Barclays is expanding a pilot project to enable a million customers to pay in cheques online by taking a picture of them.
Barclays has been piloting the scheme with thousands of customers since June but the extension will see a million given the capability. The bank is also planning to try it out with corporate customers. The bank said these customers process around 46 million cheques each year, with a value of more than £100bn billion.
The use of cheques has been in decline and industry regulators had been planning for their end. In 2009, when the financial services industry celebrated the 350th birthday the cheque, the future was pointing to certain death.
Speaking to Computer Weekly then, a spokesperson at the Association of Payments and Clearing Services (Apacs), which was replaced by UK Payments Administration Ltd, said 350 would be the cheque's last major birthday.
"It would be fair to say this is the last big birthday the cheque will celebrate," said the Apacs spokesperson. "This is because more and more people are using automated payment methods or plastic."
The use of cheques peaked in 1990 but dropped significantly since.
The Payments Council was tasked with managing the decline of the cheque, although no date has been set for it to be fully replaced. "Cheques will not stop until a replacement is found," it said.
More on Barclays
- Cheque is 350 years old today, lingering death expected
- Barclays to pilot smartphone cheque deposits
- Cheques to be payable by smartphone
- Barclays bank trials touchscreen devices in branches
- Customer demand for digital shakes up banking business cases
- Mobile banking innovation stimulates banks’ IT spending
But technology has reversed this as the developments at Barclays show.
In January 2015, the UK government is expected to make the digital image of a cheque legal tender, paving the way to end paper cheque processing.
Following the change in legislation in the first six months of 2015, HM Treasury will set out rules and time frames.
Barclays will expand the pilot to Android-based smartphones soon.
The use of new technology in bank branches is also increasing the importance of a bank service once see as in terminal decline.
A history of the cheque up to its expected decline
1659 Date of the earliest known surviving English cheque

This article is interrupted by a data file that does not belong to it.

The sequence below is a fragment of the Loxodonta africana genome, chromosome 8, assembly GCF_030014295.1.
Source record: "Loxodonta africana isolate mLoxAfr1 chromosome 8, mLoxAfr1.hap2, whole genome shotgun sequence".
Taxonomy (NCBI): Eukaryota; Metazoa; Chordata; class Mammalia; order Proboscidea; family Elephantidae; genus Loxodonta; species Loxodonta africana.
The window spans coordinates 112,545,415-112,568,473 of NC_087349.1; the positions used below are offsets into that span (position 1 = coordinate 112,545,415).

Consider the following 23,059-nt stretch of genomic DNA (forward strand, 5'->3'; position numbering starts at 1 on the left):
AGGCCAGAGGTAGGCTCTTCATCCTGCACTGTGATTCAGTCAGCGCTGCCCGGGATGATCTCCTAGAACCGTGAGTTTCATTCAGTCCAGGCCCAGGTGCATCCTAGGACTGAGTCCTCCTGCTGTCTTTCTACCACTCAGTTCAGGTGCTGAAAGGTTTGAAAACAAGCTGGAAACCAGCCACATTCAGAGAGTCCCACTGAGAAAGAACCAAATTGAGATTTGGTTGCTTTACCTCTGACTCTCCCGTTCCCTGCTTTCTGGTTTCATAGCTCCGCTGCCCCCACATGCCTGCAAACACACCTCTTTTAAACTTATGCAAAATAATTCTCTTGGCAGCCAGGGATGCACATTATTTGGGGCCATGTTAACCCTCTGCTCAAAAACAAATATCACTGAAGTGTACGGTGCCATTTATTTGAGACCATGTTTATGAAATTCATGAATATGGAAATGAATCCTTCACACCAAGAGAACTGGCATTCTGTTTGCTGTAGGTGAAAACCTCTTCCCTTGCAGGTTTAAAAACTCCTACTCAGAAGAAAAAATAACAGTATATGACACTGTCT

1717 Bank of England introduced printed cheques
1770 Daily cheque clearings formalised
1811 First known personalised printed cheques produced
1821 Committee of bankers formed to regulate clearings in London
1833 First clearing house built in Lombard Street, London
1939 Clearing transferred from London to Stoke-on-Trent due to World War II
1946 Clearing transferred back to Lombard Street, London
1965 First cheque card issued allowing sterling cheques to be guaranteed up to the value of £30
1966 First credit card, Barclaycard, introduced in the UK
1969 UK Domestic Cheque Guarantee Card Scheme introduced
1985 Cheque and Credit Clearing Company established
1987 First debit card, Connect, introduced in the UK by Barclays
1989 First telephone-only bank, First Direct, introduced
1990 Peak year for cheque volumes
1996 Scottish cheque clearing with Scottish Exchange came under the responsibility of the Cheque and Credit Clearing Company
1997 First internet banking service introduced by Nationwide
2005 Shell stopped accepting cheques
2005 London Exchange moved to Milton Keynes and renamed the English Exchange
2007 Cheque volumes declined by fastest rate ever
2008 Most major retailers stopped accepting cheques
2008 Faster Payments Service introduced for online, phone and standing order payments. Payments Council published National Payments Plan suggesting active management of the decline of the cheque is required, with a possible closure of the cheque clearing in 2018.